But if you’re wondering about the biggest revelation at Frieze 2013, it might just be the novel sight of plenty of open space and visitor-friendly seating areas. It seems at last organisers have realised how exhausting the fair can be for those without VIP passes. The new format, which still embraces 150 exhibitors, was developed with the help of architecture firm Carmody Groarke, who can, quite aptly, list galleries, restaurants, and memorials among their previous work.
The Fair’s annual commission program has a new curator in Nicola Lees. And, in another surprise, Frieze Projects are in a designated zone as opposed to spread throughout the fair. They even have their own “mutable architectural environment,” as the press release so helpfully points out. Seeing works cheek by jowl is barely less confusing than stumbling upon them in the aisles. But two works which are well worth the visit are those by Lili Reynaud-Dewar and Ken Okiishi. The former reads a steamy novel on an oily bed; the former has programmed robots to fire paintball guns in a tribute to the Shooting Pictures of Niki de Saint Phalle.
More guns crop up in Frieze Talks, courtesy of Uraib Toukan. The Palestinian artist lectures on the discovery of hundreds of films at an abandoned Soviet Cultural Centre in Lebanon. Among those found here are several by the Palestinian Film Unit, a media arm of the PLO. Sensational footage takes in a training camp for teenage resistance fighters and an encounter with a guerrilla unit in the hills. It is strange to be watching what some have classed as terrorist propaganda at an event geared towards the super-rich, who presumably have no interest in upsetting the status quo. The sponsor here is Deutsche Bank, and hard to say whether this is a brand manager’s dream or nightmare. Not far from the VIP lounge is a painted, pixelated, hazy rendering of the German bank’s logo by artist Mark Flood. But if you can afford it, it is probable that you and your own bank are on good terms.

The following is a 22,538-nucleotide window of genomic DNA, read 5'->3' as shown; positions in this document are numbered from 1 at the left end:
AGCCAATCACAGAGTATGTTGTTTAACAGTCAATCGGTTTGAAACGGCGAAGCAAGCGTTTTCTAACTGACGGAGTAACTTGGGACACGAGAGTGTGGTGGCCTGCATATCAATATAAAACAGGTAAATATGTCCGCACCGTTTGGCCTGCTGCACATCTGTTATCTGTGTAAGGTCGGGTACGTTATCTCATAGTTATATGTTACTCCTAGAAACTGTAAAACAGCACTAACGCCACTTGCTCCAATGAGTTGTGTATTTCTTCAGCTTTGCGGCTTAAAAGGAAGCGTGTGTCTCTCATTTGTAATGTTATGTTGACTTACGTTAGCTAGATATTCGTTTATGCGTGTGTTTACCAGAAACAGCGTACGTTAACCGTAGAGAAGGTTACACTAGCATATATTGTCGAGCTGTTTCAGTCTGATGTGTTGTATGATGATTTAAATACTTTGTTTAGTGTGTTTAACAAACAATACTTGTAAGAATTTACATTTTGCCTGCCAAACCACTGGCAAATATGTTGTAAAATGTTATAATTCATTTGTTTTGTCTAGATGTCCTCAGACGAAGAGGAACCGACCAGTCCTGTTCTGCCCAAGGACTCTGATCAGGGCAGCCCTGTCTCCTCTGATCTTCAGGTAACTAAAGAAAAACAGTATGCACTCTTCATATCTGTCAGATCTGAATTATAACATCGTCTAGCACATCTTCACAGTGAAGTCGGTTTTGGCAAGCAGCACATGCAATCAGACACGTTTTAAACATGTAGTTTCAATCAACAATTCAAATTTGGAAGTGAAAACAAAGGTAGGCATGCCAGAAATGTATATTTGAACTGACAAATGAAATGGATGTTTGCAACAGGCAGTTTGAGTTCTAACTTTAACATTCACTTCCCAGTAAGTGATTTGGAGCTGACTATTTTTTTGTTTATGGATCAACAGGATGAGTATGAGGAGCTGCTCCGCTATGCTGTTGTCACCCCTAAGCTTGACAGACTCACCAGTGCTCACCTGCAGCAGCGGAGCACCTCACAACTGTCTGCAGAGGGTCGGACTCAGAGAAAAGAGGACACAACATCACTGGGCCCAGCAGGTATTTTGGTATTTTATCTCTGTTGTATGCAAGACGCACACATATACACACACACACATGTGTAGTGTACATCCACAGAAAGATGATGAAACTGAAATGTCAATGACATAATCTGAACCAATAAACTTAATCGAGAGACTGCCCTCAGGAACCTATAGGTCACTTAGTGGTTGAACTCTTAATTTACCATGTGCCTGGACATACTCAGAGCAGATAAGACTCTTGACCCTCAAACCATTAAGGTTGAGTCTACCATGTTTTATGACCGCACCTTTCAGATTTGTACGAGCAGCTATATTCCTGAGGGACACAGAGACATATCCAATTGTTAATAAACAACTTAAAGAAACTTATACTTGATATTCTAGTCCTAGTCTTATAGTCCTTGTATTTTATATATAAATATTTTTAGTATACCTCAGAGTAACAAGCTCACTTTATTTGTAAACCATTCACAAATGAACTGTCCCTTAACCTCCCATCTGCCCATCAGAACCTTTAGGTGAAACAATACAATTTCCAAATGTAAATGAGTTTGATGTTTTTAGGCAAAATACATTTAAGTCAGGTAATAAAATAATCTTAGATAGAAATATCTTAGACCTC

Frieze Music 2013 proves much less contentious. US composer, singer, and performer Meredith Monk gives an enthralling presentation on her life and worth, together with film of previous projects. Generously, she treats us to a live rendition of two songs which incorporated clicking sounds and the vibrations of a Jew’s harp. Monk wraps things up for a delighted audience with a quote from poet Gary Snyder: “Art takes nothing from the world. It is a gift and an exchange. It leaves the world nourished.” We go away happy, but as another artist puts it in one of the few textile pieces on show this year: “Sew the wind. Reap the whirlwind.”
The Frieze 2013 art fair continues at Regent’s Park (London) until Sunday, October 20.
Tabitha Arnold’s rugs pay tribute to organizers who lay their bodies on the line in the workplace, in the public square, and in the depths of private prisons.
The intentionality of Booker’s abstraction gives me the impetus to discuss something about the current zeitgeist that’s been on my mind for a while.
The Morgan Library & Museum Presents Another Tradition: Drawings by Black Artists from the American South
This exhibition celebrates the Morgan’s recent acquisition of drawings by Thornton Dial, Nellie Mae Rowe, Henry Speller, Luster Willis, and Purvis Young.
After years in the making, New Time opens at the Berkeley Art Museum and Pacific Film Archive.
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The former panels, removed in 2017, featured images dedicated to Confederate Generals Stonewall Jackson and Robert E. Lee.